“This whole area has been terribly neglected,” says Richard Weissbourd, a Harvard psychologist who runs the Making Caring Common project. Without conversations about healthy relationships, parents are also neglecting to teach their children about misogyny and sexual harassment. “Adults seem not to be facing it squarely. It’s concerning,” Weissbourd adds.
If parents think kids don’t want to hear it from them, they should reconsider: 70 percent of the 18- to 25-year-olds who responded to the report’s survey said they wanted more information from parents about some emotional aspect of a romantic relationship. And 65 percent said they wanted guidance about it in a sex ed or health class at school. But both parents and educators seem to focus on abstinence, how not to get pregnant or how to avoid a sexually transmitted disease. In doing so, parents are missing out on having important conversations about how to love and be loved.
Here, Weissbourd and the report’s authors offer five ways to teach kids and young adults about healthy relationships:
Be a romantic philosopher
Why? Young people and adults mean very different things when they say they’re in love. Because our understandings of love are vague and varied, young people may confuse love with infatuation, lust, idolization or obsession. They may think, for example, that they are in love with someone because they can’t stop thinking about them. Or they may confuse love with the boost in self-esteem they experience when someone is romantically interested in them.
Try this: Speak with your teen about the many forms of love. Explain what you mean when you say that you are in love with someone. Let your child understand that they may define being in love differently than someone else and that there is no right definition of being in love. But there are ways of knowing whether intense feelings for someone else are likely to lead to healthy or unhealthy romantic relationships. Explore with your teen why and how love can be deeply meaningful and change the course of our lives.
Also: Ask your child how they think about different types of intense feelings toward someone. Talk about how people can be attracted to, or preoccupied with, other people for a range of positive and negative reasons, and discuss the importance of understanding why your teen might be attracted to someone else. Are they attracted to someone at least partly because they’re kind, generous and honest? Or are they attracted to someone because that person is elusive, seems unattainable or mistreats them in some way? Discussing these questions can give them tools for determining whether a relationship is likely to be healthy or unhealthy.
Talk about the markers of healthy and unhealthy relationships
Why? Teens may not know whether they’re in a healthy or unhealthy relationship. They also may be unsure if their worries, feelings of disappointment or criticisms of their partner are normal.
Try this: Examples of both healthy and unhealthy relationships are everywhere. Talk to your teen about couples you both know, and representations of relationships in the media. Which are healthy? Which are harmful? Why? If your teen is in a relationship, you might ask whether it makes them more or less self-respecting, hopeful, caring and generous.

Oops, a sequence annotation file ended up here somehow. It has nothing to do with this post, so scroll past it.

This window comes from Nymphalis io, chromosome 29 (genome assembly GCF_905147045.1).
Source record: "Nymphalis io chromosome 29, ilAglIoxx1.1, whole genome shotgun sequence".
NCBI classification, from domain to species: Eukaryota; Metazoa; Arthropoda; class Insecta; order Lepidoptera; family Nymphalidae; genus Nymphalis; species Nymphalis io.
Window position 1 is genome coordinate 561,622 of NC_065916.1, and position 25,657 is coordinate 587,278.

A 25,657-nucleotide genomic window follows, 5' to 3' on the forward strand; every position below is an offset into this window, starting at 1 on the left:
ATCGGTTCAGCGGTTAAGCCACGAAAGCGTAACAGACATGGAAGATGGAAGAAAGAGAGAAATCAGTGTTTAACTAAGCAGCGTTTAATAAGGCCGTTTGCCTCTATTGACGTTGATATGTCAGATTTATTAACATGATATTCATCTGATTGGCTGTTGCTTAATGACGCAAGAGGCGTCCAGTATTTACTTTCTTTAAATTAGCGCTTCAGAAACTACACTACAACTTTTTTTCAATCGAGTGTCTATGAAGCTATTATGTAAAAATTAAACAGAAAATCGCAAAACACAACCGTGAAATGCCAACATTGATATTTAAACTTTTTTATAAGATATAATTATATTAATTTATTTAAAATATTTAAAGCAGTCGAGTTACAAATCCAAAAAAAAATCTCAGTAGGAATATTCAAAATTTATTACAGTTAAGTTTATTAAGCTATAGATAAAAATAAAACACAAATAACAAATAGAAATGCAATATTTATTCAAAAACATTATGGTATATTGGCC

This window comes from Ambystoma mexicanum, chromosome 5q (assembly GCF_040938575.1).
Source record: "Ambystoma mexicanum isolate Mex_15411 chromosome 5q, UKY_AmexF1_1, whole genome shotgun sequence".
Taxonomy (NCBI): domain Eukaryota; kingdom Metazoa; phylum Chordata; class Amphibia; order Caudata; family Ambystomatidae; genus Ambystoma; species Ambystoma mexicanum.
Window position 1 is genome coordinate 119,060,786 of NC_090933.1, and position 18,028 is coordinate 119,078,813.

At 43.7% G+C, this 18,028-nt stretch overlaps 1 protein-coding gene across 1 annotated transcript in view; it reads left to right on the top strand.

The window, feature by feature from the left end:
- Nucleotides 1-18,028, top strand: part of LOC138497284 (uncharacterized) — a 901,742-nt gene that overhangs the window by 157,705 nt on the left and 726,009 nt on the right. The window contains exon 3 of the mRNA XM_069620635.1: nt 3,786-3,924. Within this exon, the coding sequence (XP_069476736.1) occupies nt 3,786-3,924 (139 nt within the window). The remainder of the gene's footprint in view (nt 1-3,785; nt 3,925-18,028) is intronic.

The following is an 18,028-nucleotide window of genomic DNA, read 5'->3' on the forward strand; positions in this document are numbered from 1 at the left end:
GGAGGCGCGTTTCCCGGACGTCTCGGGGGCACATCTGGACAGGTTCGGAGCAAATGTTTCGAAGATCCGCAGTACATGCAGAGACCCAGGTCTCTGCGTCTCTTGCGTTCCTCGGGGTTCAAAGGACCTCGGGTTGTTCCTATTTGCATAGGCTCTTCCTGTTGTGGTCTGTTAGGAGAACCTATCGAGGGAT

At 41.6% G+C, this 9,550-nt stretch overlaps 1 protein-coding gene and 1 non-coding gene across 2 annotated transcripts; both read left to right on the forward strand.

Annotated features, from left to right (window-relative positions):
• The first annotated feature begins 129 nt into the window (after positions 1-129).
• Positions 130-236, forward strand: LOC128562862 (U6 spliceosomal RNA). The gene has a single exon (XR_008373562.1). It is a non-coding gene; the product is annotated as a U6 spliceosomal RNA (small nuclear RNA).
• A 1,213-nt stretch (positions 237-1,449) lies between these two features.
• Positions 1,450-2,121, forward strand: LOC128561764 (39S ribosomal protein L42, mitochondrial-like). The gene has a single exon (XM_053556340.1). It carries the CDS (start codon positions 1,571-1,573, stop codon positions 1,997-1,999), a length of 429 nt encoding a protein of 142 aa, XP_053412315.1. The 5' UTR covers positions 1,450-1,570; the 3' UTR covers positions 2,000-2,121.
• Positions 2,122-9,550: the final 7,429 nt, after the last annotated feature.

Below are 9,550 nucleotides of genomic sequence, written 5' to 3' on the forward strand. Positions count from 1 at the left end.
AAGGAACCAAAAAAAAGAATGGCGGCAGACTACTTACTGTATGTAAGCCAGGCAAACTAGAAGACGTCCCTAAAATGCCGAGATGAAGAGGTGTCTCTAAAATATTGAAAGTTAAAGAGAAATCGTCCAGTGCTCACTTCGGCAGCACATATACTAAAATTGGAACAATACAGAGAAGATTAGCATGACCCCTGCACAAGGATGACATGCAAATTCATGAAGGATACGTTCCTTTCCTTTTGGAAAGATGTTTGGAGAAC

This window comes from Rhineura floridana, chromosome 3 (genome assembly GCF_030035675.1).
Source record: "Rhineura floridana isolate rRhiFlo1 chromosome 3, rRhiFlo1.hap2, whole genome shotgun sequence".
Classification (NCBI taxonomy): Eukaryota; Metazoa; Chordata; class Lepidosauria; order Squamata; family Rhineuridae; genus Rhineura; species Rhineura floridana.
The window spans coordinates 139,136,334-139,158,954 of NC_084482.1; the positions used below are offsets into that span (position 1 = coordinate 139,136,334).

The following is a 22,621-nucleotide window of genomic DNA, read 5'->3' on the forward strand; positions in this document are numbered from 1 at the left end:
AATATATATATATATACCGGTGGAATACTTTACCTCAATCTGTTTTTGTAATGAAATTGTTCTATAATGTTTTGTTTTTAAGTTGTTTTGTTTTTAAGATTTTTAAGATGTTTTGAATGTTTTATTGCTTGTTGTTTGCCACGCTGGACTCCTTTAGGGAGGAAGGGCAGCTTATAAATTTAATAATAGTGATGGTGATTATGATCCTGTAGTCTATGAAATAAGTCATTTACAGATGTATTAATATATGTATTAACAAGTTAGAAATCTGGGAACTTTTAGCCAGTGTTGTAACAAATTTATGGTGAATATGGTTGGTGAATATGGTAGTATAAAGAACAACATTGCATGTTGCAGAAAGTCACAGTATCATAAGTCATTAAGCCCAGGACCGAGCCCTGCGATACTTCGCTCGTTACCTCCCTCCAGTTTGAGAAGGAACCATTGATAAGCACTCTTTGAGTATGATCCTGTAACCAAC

Talk about the skills needed to maintain healthy relationships
Why? Maintaining healthy relationships requires a range of skills, including the ability to communicate honestly and effectively, to jointly solve problems, to measure anger and to be generous. Healthy relationships also benefit from being able to take someone else’s perspective in a deep way and to step back and view the relationship and its dynamics, strengths and challenges.
Try this: Discuss with your child various examples of caring, vibrant relationships. These examples might be relatives or friends who you think have mature romantic relationships, or could be couples portrayed in books, television, movies. You might watch with your teen the compelling marriages depicted in shows such as “This Is Us,” “Black-ish” and “Friday Night Lights.”
Consider sharing lessons from your own relationships
Why? We can mine our experiences for insights about mature and immature love, and why relationships do and don’t work. Teens are often interested in our experiences, partly because they’re sorting out how they’re like or unlike us.
Try this: Think about what your relationships have taught you. What was healthy about them? Unhealthy? What attitudes or behaviors would you change if you could? Share with your teen any lessons you’ve learned about the skills, attitudes and sensitivities that it takes to maintain a healthy romantic relationship.
Engage young people in ethical questions connected to romantic and sexual relationships
Why? High school and college students enthusiastically plunge into ethical questions about romantic relationships: What do I do if I know my friend is cheating on his girlfriend who is also my friend? Is it exploitation when a senior hooks up with a first year? Reflecting on such questions can help young people develop better relationships, but also help them develop complex thinking and problem-solving skills, and learn to ethically reason when dealing with conflicting loyalties, and take up questions about human rights and dignity.
Try this: Together with your child, puzzle through answers to ethical questions. Start by listening to how your teen would answer these questions, then share your own thoughts. Often there is not one right answer. Consider how to resolve these dilemmas in ways that are as fair, honest and caring for all people involved.